"I celebrate myself and sing myself"; Someone on the radio in here is reciting from Whitman's "Song of Myself." Well, what the heck: if you don't sing yourself, who will? You are the only one who really knows the hell you might be going through. Let me tell you what today's high school seniors are often going through: in an eight-period day, five classes, maybe six or seven or eight (or even, in the case of at least one extremely masochistic lunatic that I know, nine), plus extra-curriculars, often several simultaneously, plus (often) employment, plus family and church and personal commitments, plus volunteer work--necessary because colleges want "well-rounded" applicants. (Lunch? What is lunch?) And this is supposed to be the "best time of your life."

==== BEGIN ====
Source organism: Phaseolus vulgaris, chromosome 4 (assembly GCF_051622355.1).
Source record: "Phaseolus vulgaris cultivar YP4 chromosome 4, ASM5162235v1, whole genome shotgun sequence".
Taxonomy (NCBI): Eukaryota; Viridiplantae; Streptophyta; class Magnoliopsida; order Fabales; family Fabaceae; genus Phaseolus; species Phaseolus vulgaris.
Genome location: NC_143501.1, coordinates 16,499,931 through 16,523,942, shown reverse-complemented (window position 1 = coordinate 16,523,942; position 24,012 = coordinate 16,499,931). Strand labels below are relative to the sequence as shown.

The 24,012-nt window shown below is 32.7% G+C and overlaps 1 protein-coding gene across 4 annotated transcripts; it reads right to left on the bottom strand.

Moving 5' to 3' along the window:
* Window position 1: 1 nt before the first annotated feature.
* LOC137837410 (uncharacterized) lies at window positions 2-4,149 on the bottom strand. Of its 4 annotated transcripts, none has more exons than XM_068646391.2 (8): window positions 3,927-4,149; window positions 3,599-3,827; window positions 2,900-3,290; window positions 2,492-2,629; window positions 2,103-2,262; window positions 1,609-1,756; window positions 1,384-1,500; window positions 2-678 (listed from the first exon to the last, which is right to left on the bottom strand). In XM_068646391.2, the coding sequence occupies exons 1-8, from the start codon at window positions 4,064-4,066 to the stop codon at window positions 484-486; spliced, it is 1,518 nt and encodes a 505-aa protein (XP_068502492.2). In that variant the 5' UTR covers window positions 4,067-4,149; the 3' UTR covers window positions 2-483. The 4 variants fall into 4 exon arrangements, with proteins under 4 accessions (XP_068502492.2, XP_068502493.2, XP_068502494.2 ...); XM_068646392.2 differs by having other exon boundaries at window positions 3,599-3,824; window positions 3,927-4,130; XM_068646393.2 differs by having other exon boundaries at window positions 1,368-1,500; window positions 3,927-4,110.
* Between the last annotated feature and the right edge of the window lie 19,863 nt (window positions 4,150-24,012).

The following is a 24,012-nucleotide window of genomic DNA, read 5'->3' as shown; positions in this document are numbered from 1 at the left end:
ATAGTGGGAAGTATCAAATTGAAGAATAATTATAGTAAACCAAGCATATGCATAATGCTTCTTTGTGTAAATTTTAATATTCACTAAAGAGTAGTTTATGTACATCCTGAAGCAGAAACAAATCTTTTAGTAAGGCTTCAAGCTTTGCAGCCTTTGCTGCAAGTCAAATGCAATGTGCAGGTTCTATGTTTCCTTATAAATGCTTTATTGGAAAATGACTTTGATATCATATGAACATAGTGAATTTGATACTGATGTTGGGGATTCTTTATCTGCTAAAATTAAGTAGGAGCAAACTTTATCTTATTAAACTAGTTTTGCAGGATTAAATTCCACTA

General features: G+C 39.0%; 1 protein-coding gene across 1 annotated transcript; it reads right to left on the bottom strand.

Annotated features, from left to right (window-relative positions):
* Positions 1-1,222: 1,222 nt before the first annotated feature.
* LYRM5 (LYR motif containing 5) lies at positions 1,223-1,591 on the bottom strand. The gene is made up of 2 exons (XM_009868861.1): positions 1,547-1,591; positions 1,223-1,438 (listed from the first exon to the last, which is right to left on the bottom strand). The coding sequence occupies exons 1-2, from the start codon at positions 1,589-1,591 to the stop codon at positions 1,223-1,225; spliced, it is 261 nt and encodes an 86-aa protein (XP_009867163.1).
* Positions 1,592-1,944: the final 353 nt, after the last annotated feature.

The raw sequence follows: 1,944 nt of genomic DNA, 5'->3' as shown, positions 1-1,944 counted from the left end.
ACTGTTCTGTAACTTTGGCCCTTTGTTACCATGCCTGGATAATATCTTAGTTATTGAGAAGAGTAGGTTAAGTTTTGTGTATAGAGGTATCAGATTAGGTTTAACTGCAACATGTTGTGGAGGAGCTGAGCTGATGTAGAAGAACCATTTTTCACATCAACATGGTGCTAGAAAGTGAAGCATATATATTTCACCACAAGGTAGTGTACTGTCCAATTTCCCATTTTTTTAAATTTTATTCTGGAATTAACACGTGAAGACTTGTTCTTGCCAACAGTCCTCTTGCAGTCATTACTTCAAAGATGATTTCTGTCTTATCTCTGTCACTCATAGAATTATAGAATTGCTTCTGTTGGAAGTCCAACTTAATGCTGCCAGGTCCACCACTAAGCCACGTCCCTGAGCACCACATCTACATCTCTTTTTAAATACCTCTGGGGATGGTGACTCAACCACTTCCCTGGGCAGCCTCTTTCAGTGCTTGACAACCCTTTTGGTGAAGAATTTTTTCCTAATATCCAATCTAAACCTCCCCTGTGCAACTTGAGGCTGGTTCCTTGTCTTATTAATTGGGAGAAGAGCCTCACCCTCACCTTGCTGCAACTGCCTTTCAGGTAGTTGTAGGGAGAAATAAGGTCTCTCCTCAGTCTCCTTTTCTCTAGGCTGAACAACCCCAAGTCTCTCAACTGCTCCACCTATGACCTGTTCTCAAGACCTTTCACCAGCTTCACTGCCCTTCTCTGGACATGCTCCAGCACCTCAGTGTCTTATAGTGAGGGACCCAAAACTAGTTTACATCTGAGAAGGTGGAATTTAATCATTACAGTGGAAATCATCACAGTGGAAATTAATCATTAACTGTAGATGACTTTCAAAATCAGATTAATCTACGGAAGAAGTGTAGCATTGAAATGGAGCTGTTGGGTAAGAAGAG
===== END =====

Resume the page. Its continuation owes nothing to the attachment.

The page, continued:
Well, I'm on record as saying that high school was definitely not the best time of my life, although there were some things I did enjoy (like playing chess in unused classrooms, eating warm bagged lunches in the small cubicle that was the school newspaper office, creating mammoth "letters of the week" with my best friend, each of us trying to outdo the unwieldiness of the other's epistle, rushing home to watch "Dark Shadows" after school or to skate on the frozen pond in the winter, leaving school with excruciating stomach cramps during sophomore year only to discover, 36 miserable hours later, that I had appendicitis--gosh, the images that come back are awfully random!). But what I'd like to go on record as saying is that I believe that anyone who truly believes that high school was the best time of his or her life either has had a pathetically miserable life or is allowing nostalgia to completely cloud reality. If high school is the "best time of your life," why do so many high school students spend so much of it walking emotional tightropes? Why do they worry so much about how everyone is going to perceive everything they wear or do or say? (I know: some of them don't. But pardon me: those who say they don't care about what others think are either mature beyond their years or kidding themselves--probably the latter.) Why worry about whether some moron with a home computer and the personality of a toad is going to plaster their alleged sexual escapades all over his myspace page? (And what is it they worry about here: that people will think these rumors are true or that they will recognize that they are false?)